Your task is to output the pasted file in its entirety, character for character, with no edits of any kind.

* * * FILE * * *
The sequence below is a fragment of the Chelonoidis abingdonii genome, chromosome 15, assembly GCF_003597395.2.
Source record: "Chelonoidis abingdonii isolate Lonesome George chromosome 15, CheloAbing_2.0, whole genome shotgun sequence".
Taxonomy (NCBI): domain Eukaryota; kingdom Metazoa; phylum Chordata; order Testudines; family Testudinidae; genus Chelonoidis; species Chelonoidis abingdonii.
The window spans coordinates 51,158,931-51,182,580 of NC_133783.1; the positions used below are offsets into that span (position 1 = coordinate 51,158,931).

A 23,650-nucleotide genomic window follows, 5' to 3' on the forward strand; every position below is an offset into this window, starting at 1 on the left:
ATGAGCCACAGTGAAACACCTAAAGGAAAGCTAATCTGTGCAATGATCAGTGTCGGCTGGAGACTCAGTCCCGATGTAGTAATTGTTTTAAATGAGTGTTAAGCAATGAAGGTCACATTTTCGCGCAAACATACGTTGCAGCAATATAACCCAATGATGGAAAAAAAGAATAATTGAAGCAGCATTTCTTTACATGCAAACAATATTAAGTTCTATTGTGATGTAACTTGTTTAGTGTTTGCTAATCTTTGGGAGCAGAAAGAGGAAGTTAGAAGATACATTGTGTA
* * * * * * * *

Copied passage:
The sequence below is a fragment of the Chelonoidis abingdonii genome, chromosome 15, assembly GCF_003597395.2.
Source record: "Chelonoidis abingdonii isolate Lonesome George chromosome 15, CheloAbing_2.0, whole genome shotgun sequence".
Taxonomy (NCBI): domain Eukaryota; kingdom Metazoa; phylum Chordata; order Testudines; family Testudinidae; genus Chelonoidis; species Chelonoidis abingdonii.
The window spans coordinates 51,158,931-51,182,580 of NC_133783.1; the positions used below are offsets into that span (position 1 = coordinate 51,158,931).

A 23,650-nucleotide genomic window follows, 5' to 3' on the forward strand; every position below is an offset into this window, starting at 1 on the left:
ATGAGCCACAGTGAAACACCTAAAGGAAAGCTAATCTGTGCAATGATCAGTGTCGGCTGGAGACTCAGTCCCGATGTAGTAATTGTTTTAAATGAGTGTTAAGCAATGAAGGTCACATTTTCGCGCAAACATACGTTGCAGCAATATAACCCAATGATGGAAAAAAAGAATAATTGAAGCAGCATTTCTTTACATGCAAACAATATTAAGTTCTATTGTGATGTAACTTGTTTAGTGTTTGCTAATCTTTGGGAGCAGAAAGAGGAAGTTAGAAGATACATTGTGTA